Belgium - Council for Alien Law Litigation, 31 May 2010, Nr. 44.471

Country of Decision:
Country of Applicant:
Date of Decision:
31-05-2010
Citation:
Nr. 44.471
Court Name:
Council for Alien Law Litigation
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Headnote: 
When it comes to establishing the facts of a case, the Office of the Commissioner General for Refugees and Stateless Persons (CGRS) cannot limit itself to finding that the applicant has not provided any documentary evidence and that its own research was unsuccessful. This would give the false impression that in asylum matters documentary evidence is a primary or even a determining factor.
Facts: 
In her asylum application, the applicant a Russian citizen from Chechnya, claimed that Kadyrovtsy (followers of the pro-Moscow president of Chechnya) had abducted her because she was not wearing a headscarf. The CGRS rejected the application considering:

(1) that the application was based solely on the applicant’s statements, given that the applicant had not provided any exhibits in support of her statements that would allow the decision maker to conclusively determine the  well-founded fear (such as newspaper articles or witness statements);

(2) that research conducted by the documentation service of the CGRS had not revealed any trace of the events described by the applicant; and

(3) that the applicant had not claimed that her mother, who had remained in the country of origin, had experienced problems, and that there were no elements indicating that the applicant was still being sought in her country of origin.
Decision & Reasoning: 
In its decision the CALL ruled that the reasons given in the CGRS’ decision were insufficient to support a decision in which refugee status and subsidiary protection status were denied.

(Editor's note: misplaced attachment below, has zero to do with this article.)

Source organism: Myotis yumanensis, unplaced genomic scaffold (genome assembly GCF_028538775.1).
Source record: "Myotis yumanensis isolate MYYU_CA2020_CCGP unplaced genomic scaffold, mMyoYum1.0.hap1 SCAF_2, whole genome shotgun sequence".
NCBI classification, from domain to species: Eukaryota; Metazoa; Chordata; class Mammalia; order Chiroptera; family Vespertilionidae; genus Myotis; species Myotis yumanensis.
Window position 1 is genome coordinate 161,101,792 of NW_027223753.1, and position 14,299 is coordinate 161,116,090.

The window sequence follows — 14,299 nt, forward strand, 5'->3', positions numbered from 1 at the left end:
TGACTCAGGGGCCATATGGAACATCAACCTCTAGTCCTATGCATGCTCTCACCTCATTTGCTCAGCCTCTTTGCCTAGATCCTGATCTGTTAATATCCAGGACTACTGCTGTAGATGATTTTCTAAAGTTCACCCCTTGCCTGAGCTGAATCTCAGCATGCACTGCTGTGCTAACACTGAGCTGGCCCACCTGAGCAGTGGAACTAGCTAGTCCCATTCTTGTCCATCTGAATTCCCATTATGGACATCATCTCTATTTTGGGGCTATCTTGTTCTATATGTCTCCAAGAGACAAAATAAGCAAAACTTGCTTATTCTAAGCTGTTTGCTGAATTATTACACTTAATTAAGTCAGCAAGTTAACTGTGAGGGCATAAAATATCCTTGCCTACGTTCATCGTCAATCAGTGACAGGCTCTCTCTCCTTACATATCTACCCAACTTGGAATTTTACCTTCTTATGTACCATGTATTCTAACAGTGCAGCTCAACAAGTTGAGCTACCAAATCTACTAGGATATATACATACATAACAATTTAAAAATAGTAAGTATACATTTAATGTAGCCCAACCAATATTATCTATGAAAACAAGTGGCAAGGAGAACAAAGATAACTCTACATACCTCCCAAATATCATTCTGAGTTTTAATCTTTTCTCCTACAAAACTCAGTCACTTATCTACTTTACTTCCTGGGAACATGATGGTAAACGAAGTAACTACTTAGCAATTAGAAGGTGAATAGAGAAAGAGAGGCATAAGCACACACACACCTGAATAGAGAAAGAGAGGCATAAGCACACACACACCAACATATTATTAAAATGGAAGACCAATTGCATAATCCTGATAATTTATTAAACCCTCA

According to the CALL, “the process of establishing the facts cannot be limited to the finding that the applicant has not provided documentary evidence and that the CGRS’ own research was unsuccessful, except if that research would relate to events, the gravity of which would necessarily lead to media coverage, and if the particular nature of the invoked facts obviously implied that one could expect from the applicant that he/she supports his/her application with documentary exhibits, which is not the case here.”
 
The CALL concluded that in the case at hand “the reasons given in the CGRS’ decision have no relevance and give the false impression that in asylum matters documentary evidence is of a primary, or even a determining nature.”

The CALL then observed that the CGRS’ reasons for refusal were irrelevant, namely that there was no or limited evidence on the problems the applicant’s mother would have faced, and that the applicant had no or limited evidence that would allow it to be believed that the applicant would still be sought in her country of origin.

According to the CALL the CGRS gave “the false impression that the applicant could only have a current fear of persecution or face a real risk of serious harm if they were being sought by the authorities: if such searches are taking place, that confirms the existence of a fear or a risk, but such a search cannot be taken as a necessary condition for establishing their existence.”

On this basis, the CALL concluded that the CGRS’ examination of the facts was entirely insufficient.
Outcome: 
The CALL concluded that the CGRS’ examination of the facts was entirely insufficient.